Issue 9 - April 2012


Online version of this newsletter:

Welcome to the ninth issue of MetaboNews, a monthly newsletter for the worldwide metabolomics community. In this month's issue,
we feature a Software Spotlight article on YMDB, the Yeast Metabolome Database. This newsletter is being produced by The Metabolomics Innovation Centre (TMIC,, and is intended to keep metabolomics researchers and other professionals informed about new technologies, software, databases, events, job postings, conferences, training opportunities, interviews, publications, awards, and other newsworthy items concerning metabolomics. We hope to provide enough useful content to keep you interested and informed and appreciate your feedback on how we can make this newsletter better (

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Software/Stat Spotlight

1) Software Spotlight

YMDB Banner

YMDB: Yeast Metabolome Database

Feature article contributed by Ian Forsythe, Editor, MetaboNews, Dept of Computing Science, University of Alberta, Edmonton, Canada

The Yeast Metabolome Database (YMDB, is a manually curated database of small molecule metabolites found in or produced by Saccharomyces cerevisiae (also known as Baker’s yeast and Brewer’s yeast) (Figure 1). This database covers metabolites described in textbooks, scientific journals, metabolic reconstructions, and other electronic databases. YMDB contains metabolites arising from normal S. cerevisiae metabolism under defined laboratory conditions as well as metabolites generated by S. cerevisiae when used in baking and in the production of wines, beers, and spirits. YMDB currently contains 2002 small molecules with 857 associated enzymes and 138 associated transporters. Each small molecule has 48 data fields describing the metabolite, its chemical properties, and links to spectral and chemical databases (Figure 2). Each enzyme/transporter is linked to its associated metabolites and has 30 data fields describing both the gene and corresponding protein.

YMDB home page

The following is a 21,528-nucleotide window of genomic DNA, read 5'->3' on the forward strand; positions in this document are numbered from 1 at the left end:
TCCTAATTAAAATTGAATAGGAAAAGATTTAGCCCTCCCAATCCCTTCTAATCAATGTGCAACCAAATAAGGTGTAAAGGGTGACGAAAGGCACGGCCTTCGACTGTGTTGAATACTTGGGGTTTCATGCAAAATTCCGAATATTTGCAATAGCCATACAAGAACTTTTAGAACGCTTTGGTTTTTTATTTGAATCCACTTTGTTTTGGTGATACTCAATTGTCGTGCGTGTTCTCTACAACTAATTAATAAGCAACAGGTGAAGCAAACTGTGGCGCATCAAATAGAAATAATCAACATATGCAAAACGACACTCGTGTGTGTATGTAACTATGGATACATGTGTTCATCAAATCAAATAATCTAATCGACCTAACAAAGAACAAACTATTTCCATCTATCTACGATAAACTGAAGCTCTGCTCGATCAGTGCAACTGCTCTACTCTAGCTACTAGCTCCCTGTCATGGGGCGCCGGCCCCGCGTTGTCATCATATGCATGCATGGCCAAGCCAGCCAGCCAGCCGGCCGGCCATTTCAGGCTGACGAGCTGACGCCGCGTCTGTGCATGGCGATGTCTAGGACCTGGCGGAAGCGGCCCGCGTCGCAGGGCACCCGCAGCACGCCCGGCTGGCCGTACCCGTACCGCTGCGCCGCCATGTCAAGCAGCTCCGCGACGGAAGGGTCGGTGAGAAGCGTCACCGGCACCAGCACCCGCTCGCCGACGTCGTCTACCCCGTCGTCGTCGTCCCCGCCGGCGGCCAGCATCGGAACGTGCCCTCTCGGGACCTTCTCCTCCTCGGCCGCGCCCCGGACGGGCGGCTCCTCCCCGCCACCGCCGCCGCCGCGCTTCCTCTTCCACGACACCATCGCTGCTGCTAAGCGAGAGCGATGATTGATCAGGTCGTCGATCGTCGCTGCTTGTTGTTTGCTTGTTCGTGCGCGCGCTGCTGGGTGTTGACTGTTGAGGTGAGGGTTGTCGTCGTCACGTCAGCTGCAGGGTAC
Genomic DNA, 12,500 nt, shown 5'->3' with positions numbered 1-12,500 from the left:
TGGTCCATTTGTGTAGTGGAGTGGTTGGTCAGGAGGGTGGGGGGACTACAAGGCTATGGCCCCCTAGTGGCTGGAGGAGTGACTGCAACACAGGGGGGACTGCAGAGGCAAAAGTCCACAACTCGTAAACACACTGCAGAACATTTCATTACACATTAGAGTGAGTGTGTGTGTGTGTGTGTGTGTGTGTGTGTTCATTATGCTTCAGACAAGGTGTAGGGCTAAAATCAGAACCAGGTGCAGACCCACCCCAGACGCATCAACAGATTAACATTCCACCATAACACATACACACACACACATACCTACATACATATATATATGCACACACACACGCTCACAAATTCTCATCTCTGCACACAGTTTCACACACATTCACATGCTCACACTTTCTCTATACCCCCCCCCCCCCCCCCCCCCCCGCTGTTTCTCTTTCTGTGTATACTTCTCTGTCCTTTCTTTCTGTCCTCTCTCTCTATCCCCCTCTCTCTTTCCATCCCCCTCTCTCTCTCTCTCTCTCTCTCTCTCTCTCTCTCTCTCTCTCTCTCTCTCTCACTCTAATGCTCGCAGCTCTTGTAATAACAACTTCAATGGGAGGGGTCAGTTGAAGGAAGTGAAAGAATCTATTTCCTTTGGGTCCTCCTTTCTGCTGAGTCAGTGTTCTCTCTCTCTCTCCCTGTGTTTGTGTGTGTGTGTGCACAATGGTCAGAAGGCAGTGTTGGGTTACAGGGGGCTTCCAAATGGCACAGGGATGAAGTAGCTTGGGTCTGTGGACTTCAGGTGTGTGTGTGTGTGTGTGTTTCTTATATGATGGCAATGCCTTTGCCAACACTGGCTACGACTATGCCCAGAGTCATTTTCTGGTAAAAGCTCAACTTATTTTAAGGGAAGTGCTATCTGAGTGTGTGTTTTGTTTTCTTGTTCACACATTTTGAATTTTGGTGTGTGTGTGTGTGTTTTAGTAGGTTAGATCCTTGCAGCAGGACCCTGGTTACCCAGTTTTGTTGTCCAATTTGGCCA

Figure 1.
From the YMDB home page, users can search the database using the search box near the top of the page. In this example, the user conducts a search for glucose-6-phosphate.

Each MetaboCard contains 48
        data fields

Figure 2. Shown here are some of the data fields for glucose-6-phosphate. Each MetaboCard contains 48 data fields describing the metabolite, its chemical properties, and links to spectral and chemical databases.

Users may search through the YMDB using a variety of database-specific tools. The simple text query box, that appears at the top of virtually every page, supports general text queries of the textual component of the database. By selecting either metabolites or proteins in the “search for” field it is possible to restrict the search and the returned results to only those data associated with metabolites or with proteins. Clicking on the Browse button (on the navigation panel that appears at the top of every YMDB page) generates a tabular synopsis of YMDB's content (Figure 3). This browser view allows users to casually scroll through the database or re-sort its contents. Clicking on a given MetaboCard button brings up the full data content for the corresponding metabolite. A complete explanation of all the YMDB fields and sources is given here. Under the Search link (on the navigation panel) users will find a number of search options listed in a pull-down menu. The Chem Query option allows users to draw (using MarvinSketch applet or a ChemSketch applet) or to type (SMILES string) a chemical compound and to search the YMDB for chemicals similar or identical to the query compound. The Advanced Search option supports a more sophisticated text search of the text portion of YMDB. The Sequence Search button allows users to conduct BLASTP (protein) sequence searches of all sequences contained in YMDB. Both single and multiple sequence (i.e., whole proteome) BLAST queries are supported. YMDB also supports a Data Extractor option that allows specific data fields or combinations of data fields to be searched and/or extracted. Spectral searches of YMDB’s reference compound NMR and MS spectral data are also supported through its MS, MS/MS, GC/MS, and NMR Spectra Search links. Users may download YMDB’s complete textual data, chemical structures, and sequence data by clicking on the Download button.

Clicking on the Browse button generates a tabular
          synopsis of YMDB's content

Figure 3.
Clicking on the Browse button generates a tabular synopsis of YMDB's content, allowing users to casually scroll through the database or re-sort its contents by YMDB ID, Name, IUPAC Name, or Formula Weight.

Please let the YMDB authors know what you would like to see in future versions of YMDB. Your feedback and suggestions are very helpful and help to improve YMDB's overall quality and usefulness. Please email your feedback and suggestions to the YMDB authors.

The YMDB is supported by:

Citing YMDB

YMDB is offered to the public as a freely available resource. Use and re-distribution of the data, in whole or in part, for commercial purposes requires explicit permission of the authors and explicit acknowledgment of the source material (YMDB) and the original publication (see below). The YMDB authors ask that users who download significant portions of the database cite the YMDB paper in any resulting publications.

Please note: If you know of any metabolomics research programs, software, databases, statistical methods, meetings, workshops, or training sessions that we should feature in future issues of this newsletter, please email Ian Forsythe at